Vodafone has unveiled a new unified communications service for large enterprise customers that ties together desk phones, PC telephony, messaging and mobile phones.
The operator said that the system will work with a company's existing mobile handsets, rather than requiring an upgrade to smartphones for all staff.
The Vodafone One service will handle call routing for customers, linking the Vodafone network with their IP PBX and other infrastructure such as Microsoft Office Communications Server (OCS) and Microsoft Exchange. Vodafone will also manage the complete infrastructure.
This approach enables staff to have a single phone number across their desk phone, mobile and PC-based telephony client, according to the firm. It also enables voicemails to be managed like emails from within Outlook, and lets staff exchange instant messages on a mobile phone by converting them to SMS.
Vodafone expects customers to see a typical 20 per cent reduction in communications operating costs through Vodafone One. The service will be offered under a minimum three-year contract that includes a fixed per-user monthly call tariff.
According to the mobile operator, customers are looking to unified communications as a way to become more responsive, but they also want to cut costs and deploy a simpler solution.
"It's not just about knitting together fixed and mobile; you need to knit together IP telephony and messaging with mobile," said Jon Rutherford, head of corporate and public sector marketing at Vodafone.
Rutherford claimed that Vodafone's differentiator is that it can offer true single-number capability. "The same number reaches all my phones. It will ring my desk phone, my mobile and on my PC," he said.
Vodafone One can also offer a single directory through integration with a customer's Active Directory Windows domain, and a single voicemail box by integrating with the fixed-line voicemail and Exchange unified messaging.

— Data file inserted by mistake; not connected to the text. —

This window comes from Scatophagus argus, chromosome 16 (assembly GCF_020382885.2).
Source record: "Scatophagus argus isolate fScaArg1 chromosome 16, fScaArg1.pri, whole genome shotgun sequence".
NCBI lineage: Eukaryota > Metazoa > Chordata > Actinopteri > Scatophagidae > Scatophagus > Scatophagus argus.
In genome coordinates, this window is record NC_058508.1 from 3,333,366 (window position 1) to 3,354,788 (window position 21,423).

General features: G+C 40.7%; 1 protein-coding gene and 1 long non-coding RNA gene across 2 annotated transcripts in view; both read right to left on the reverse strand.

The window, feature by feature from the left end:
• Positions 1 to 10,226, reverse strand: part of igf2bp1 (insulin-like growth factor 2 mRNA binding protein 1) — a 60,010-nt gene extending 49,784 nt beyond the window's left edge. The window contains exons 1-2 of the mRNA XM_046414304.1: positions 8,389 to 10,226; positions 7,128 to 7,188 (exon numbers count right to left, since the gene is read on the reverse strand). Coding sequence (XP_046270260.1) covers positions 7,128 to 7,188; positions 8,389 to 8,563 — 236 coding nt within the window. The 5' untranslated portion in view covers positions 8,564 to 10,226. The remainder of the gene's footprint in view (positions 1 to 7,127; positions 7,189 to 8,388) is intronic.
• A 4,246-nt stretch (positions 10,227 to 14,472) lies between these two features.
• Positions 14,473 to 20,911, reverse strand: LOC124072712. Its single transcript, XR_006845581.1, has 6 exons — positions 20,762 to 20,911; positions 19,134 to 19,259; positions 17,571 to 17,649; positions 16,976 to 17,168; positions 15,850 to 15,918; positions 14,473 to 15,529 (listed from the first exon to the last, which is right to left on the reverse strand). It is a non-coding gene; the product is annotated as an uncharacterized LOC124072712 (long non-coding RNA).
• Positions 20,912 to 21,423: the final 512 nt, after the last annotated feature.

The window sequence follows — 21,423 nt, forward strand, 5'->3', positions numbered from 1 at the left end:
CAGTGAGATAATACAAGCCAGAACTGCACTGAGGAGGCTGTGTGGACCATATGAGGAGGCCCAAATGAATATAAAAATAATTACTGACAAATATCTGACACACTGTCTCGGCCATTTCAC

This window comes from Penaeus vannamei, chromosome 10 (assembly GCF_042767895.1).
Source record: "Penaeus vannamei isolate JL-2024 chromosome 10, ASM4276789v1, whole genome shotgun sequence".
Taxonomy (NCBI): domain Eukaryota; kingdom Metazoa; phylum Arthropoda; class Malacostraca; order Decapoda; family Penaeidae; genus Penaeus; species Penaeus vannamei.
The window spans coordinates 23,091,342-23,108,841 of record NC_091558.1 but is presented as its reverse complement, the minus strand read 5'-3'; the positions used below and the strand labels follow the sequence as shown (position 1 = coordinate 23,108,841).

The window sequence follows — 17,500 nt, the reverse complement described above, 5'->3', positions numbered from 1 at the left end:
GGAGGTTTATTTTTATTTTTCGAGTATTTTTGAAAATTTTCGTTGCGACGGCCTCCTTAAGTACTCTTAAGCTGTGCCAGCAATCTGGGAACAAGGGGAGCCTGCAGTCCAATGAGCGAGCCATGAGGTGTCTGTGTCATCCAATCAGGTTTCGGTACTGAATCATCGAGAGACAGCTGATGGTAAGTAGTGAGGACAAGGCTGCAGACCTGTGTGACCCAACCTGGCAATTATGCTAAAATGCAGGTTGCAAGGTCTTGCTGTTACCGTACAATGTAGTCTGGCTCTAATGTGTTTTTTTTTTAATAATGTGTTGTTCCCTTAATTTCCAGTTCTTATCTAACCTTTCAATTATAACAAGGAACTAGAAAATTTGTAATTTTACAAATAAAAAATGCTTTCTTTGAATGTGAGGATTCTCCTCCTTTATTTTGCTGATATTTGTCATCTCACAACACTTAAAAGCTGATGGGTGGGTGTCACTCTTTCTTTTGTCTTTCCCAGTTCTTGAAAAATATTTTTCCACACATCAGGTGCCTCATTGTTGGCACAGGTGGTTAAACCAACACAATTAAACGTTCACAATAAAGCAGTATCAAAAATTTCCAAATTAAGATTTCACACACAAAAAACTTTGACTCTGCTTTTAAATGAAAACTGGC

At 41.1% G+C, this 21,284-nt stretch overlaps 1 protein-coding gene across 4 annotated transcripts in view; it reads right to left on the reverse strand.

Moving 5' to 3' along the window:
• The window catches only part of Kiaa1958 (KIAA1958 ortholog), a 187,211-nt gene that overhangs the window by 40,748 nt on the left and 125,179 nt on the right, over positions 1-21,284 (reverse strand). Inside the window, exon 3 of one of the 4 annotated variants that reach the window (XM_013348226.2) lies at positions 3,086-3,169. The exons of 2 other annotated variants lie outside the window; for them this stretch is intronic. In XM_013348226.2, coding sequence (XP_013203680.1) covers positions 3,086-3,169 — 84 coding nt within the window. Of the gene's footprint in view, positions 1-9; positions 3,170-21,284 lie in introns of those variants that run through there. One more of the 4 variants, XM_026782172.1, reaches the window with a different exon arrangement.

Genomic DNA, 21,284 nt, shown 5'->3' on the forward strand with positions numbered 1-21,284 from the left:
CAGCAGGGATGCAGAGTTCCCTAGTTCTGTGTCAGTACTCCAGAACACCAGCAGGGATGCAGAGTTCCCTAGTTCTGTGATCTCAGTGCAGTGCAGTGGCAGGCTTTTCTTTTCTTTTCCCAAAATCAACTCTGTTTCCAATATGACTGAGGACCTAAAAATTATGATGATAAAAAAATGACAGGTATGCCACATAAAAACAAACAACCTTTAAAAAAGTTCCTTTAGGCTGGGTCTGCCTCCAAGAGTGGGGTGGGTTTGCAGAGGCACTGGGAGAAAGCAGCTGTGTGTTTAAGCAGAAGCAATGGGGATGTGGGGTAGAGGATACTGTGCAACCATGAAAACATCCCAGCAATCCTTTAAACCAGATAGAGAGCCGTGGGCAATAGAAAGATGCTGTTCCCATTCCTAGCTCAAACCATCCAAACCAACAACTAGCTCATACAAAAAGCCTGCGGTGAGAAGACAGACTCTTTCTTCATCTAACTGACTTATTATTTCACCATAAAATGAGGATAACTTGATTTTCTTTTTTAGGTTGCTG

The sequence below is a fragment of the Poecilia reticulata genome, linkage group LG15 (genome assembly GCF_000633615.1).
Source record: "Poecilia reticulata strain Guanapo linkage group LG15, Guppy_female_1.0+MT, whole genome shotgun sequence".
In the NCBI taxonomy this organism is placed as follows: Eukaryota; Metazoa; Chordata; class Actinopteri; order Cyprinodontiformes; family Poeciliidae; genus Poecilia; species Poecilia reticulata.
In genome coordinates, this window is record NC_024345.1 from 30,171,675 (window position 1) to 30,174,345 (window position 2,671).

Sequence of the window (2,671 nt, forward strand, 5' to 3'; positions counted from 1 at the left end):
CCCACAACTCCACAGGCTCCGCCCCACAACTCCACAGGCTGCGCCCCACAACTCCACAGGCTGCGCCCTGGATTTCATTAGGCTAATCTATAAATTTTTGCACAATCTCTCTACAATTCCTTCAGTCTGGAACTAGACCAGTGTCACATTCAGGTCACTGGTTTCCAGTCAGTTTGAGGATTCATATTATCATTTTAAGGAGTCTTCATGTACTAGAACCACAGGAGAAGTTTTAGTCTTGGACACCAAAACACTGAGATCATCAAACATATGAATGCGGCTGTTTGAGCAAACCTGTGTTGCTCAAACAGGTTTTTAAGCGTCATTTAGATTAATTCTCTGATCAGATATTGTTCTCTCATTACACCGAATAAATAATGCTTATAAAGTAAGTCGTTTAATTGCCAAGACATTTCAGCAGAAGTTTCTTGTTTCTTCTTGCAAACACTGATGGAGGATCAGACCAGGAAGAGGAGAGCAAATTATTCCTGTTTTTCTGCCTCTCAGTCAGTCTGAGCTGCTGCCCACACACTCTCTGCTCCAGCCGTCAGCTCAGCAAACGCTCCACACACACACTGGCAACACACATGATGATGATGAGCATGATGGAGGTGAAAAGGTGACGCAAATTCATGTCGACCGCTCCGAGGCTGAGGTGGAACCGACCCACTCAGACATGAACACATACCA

Users get notification of voicemails on their desk phone, through Outlook, and on their mobile handset, and can deal with them using any of these devices.
Presence is also a key feature, and can be used to determine how to route calls, according to Rutherford. Because Vodafone can see when a user's handset is on, it can supply presence information to colleagues using Microsoft Office Communicator, for example, and let them call or IM to the mobile phone.
In a demonstration, Vodafone showed how a user can switch a call from their desk phone to their mobile or vice versa, without losing the caller.
While the demonstration revolved around Microsoft's OCS and Office Communicator, Vodafone said that its service works with other unified communications systems from major vendors.
"This isn't about Vodafone delivering a suite of our own offerings. Customers will already have infrastructure from Microsoft, Mitel and Cisco, and we integrate them together," said Rutherford.
For example, if a customer already has a managed wide area network (WAN) service, Vodafone would not expect to take it over. But "if they are looking to refresh their WAN connectivity, we can work with them on that", he said.
One technology the company is not supporting is dual-mode handsets. Vodafone One customers pay a fixed monthly fee, so there is no saving to be made by routing calls over Wi-Fi, Vodafone said.
However, the company is looking to expand the supported capabilities in the future, according to Rutherford. "We will add additional functionality such as call recording and multimedia conferencing," he said.
Vodafone One is backed by a managed services portfolio, including proactive monitoring of the communications infrastructure, backups, and release and configuration management.
The service is currently in pilot deployments with several customers, but Vodafone said it is ready for talks with other customers looking to deploy the solution.
Vodafone also said that it plans to offer a similar service for smaller business customers later this year.
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